Literature Program
 


Wednesday, March 10, 2010 at 7:30 p.m.

$5

Earth's Daughters presents

Perry S. Nicholas & Max Wickert

The Gray Hair Reading Series

Perry S. Nicholas is an English professor at Erie Community College North. He was nominated twice for the Pushcart Prize, in 2006 and 2007, by Skyline Magazine. In 2006, he won the Skyline Winter Poetry Bash Contest for his poem "Comealong." His poem "Santorini" appeared in the spring 2007 edition of Feile-Festa, and "Metrics" is in the winter 2008 edition of Language and Culture. His poem "March Sonnet" is online at Not Just Air. His first book-length collection, The River of You, was released in 2009 (FootHills Publishing).  He has new poems forthcoming in New York Quarterly and Chautauqua Literary Journal.

Max Wickert has published two collections of poetry—All the Weight of the Still Midnight and Pat Sonnets—as well as over two hundred poems and verse translations in major journals, including American Poetry, Chicago Review, Choice, Poetry, Sewanee Review, and Shenandoah. His work has twice been featured in Earth's Daughters.

Torquato Tasso
Torquato Tasso, "King of the Poets"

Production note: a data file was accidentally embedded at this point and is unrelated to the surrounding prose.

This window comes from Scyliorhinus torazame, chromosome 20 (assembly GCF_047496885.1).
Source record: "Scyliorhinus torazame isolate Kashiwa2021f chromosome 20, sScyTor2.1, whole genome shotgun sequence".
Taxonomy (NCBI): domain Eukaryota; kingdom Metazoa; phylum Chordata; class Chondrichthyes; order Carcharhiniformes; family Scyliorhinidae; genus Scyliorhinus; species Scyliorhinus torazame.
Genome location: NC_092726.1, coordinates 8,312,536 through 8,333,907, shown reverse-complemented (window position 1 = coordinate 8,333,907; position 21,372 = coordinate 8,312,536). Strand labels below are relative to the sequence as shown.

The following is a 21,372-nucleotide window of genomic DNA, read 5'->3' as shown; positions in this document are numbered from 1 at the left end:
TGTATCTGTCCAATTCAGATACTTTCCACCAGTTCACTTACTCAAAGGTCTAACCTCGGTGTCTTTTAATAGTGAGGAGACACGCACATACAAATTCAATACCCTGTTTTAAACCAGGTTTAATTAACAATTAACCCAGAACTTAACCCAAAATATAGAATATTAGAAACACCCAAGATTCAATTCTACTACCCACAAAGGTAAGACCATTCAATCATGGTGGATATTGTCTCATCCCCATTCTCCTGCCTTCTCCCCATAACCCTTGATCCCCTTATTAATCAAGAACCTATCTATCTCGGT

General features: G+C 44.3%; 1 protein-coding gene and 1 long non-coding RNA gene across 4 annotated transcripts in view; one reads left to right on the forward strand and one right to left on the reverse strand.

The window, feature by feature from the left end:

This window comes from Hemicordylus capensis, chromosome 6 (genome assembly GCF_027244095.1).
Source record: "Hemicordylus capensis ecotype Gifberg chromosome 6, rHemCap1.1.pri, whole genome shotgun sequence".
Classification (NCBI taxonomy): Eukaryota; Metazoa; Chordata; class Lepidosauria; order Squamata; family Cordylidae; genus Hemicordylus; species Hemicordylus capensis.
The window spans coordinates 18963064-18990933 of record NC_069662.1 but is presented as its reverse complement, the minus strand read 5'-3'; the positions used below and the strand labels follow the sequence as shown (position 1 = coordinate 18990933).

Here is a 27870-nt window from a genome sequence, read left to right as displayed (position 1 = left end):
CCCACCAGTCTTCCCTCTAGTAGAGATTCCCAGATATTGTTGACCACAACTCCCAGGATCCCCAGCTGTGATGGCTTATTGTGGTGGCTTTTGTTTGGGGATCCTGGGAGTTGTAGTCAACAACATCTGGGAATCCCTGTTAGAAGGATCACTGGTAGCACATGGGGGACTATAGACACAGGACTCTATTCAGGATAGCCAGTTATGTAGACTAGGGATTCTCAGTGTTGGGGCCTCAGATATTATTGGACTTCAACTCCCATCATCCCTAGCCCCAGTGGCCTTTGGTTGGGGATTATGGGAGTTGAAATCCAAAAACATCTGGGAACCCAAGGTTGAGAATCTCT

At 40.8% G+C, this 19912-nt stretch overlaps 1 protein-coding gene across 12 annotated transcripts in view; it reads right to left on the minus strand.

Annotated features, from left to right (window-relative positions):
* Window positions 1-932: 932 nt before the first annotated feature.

His translation in strict English octaves of Torquato Tasso’s epic, The Liberation of Jerusalem, was issued by Oxford University Press in 2009, and he has prepared the first English translation of Andrea da Barberino’s The Royal House of France. In the 1960s and '70s he was the founder and director of the Outriders Poetry Program. He is Associate Professor Emeritus in the UB English Department.

Continuing publication of Earth's Daughters magazine is made possible by a Decentralization grant from the Arts Council in Buffalo & Erie County, with public funds from the New York State Council on the Arts. The Gray Hair Series is co-sponsored by Hallwalls, Just Buffalo Literary Center, & Talking Leaves...Books.


Some publications related to this event:
March, 2010 - 2010

 
 
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David Schirm
All The Glad Variety


Though distilled into broad symbolic forms or abstract landscapes, David Schirm's work often springs from his own experiences during the Vietnam War and paintings may allude to the scenes of horrific and senseless battles, the strafing of weapons across a landscape, "whose laser-like blazes of fired bullets gave a distinctive hum of un-worldliness to the darkness." Though his depictions of landscape forms even touch upon the pastoral in their depiction and use of color, Schirm's original point o ...